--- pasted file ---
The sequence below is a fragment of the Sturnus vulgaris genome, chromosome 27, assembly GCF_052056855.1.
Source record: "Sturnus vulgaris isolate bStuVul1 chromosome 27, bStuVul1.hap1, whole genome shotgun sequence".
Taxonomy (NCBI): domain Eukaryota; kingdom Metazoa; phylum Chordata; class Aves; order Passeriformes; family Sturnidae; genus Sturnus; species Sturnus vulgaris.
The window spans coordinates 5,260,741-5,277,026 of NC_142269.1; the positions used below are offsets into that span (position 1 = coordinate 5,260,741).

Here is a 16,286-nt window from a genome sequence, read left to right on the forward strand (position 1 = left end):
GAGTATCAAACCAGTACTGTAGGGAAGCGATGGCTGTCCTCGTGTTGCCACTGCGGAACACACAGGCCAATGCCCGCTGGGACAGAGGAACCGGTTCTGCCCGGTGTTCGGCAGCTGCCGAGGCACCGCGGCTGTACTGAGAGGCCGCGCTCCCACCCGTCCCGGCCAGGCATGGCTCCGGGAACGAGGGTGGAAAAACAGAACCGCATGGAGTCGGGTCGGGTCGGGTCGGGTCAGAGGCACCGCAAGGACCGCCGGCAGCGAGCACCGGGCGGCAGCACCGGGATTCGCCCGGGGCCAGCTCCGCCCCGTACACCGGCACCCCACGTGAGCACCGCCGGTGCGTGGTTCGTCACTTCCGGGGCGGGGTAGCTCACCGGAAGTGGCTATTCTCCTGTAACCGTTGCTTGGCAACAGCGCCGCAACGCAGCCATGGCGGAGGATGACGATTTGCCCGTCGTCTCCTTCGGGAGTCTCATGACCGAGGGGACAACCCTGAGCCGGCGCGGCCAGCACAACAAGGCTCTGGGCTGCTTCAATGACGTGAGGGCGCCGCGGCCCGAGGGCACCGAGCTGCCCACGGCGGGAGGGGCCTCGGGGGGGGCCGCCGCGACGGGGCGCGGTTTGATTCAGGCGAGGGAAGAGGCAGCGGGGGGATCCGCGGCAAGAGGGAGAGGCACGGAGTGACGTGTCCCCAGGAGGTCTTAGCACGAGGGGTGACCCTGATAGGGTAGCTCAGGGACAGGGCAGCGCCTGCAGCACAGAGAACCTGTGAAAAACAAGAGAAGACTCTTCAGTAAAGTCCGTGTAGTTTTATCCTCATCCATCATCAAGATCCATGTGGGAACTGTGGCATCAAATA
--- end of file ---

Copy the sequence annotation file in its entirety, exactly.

The sequence below is a fragment of the Sturnus vulgaris genome, chromosome 27, assembly GCF_052056855.1.
Source record: "Sturnus vulgaris isolate bStuVul1 chromosome 27, bStuVul1.hap1, whole genome shotgun sequence".
Taxonomy (NCBI): domain Eukaryota; kingdom Metazoa; phylum Chordata; class Aves; order Passeriformes; family Sturnidae; genus Sturnus; species Sturnus vulgaris.
The window spans coordinates 5,260,741-5,277,026 of NC_142269.1; the positions used below are offsets into that span (position 1 = coordinate 5,260,741).

Here is a 16,286-nt window from a genome sequence, read left to right on the forward strand (position 1 = left end):
GAGTATCAAACCAGTACTGTAGGGAAGCGATGGCTGTCCTCGTGTTGCCACTGCGGAACACACAGGCCAATGCCCGCTGGGACAGAGGAACCGGTTCTGCCCGGTGTTCGGCAGCTGCCGAGGCACCGCGGCTGTACTGAGAGGCCGCGCTCCCACCCGTCCCGGCCAGGCATGGCTCCGGGAACGAGGGTGGAAAAACAGAACCGCATGGAGTCGGGTCGGGTCGGGTCGGGTCAGAGGCACCGCAAGGACCGCCGGCAGCGAGCACCGGGCGGCAGCACCGGGATTCGCCCGGGGCCAGCTCCGCCCCGTACACCGGCACCCCACGTGAGCACCGCCGGTGCGTGGTTCGTCACTTCCGGGGCGGGGTAGCTCACCGGAAGTGGCTATTCTCCTGTAACCGTTGCTTGGCAACAGCGCCGCAACGCAGCCATGGCGGAGGATGACGATTTGCCCGTCGTCTCCTTCGGGAGTCTCATGACCGAGGGGACAACCCTGAGCCGGCGCGGCCAGCACAACAAGGCTCTGGGCTGCTTCAATGACGTGAGGGCGCCGCGGCCCGAGGGCACCGAGCTGCCCACGGCGGGAGGGGCCTCGGGGGGGGCCGCCGCGACGGGGCGCGGTTTGATTCAGGCGAGGGAAGAGGCAGCGGGGGGATCCGCGGCAAGAGGGAGAGGCACGGAGTGACGTGTCCCCAGGAGGTCTTAGCACGAGGGGTGACCCTGATAGGGTAGCTCAGGGACAGGGCAGCGCCTGCAGCACAGAGAACCTGTGAAAAACAAGAGAAGACTCTTCAGTAAAGTCCGTGTAGTTTTATCCTCATCCATCATCAAGATCCATGTGGGAACTGTGGCATCAAATA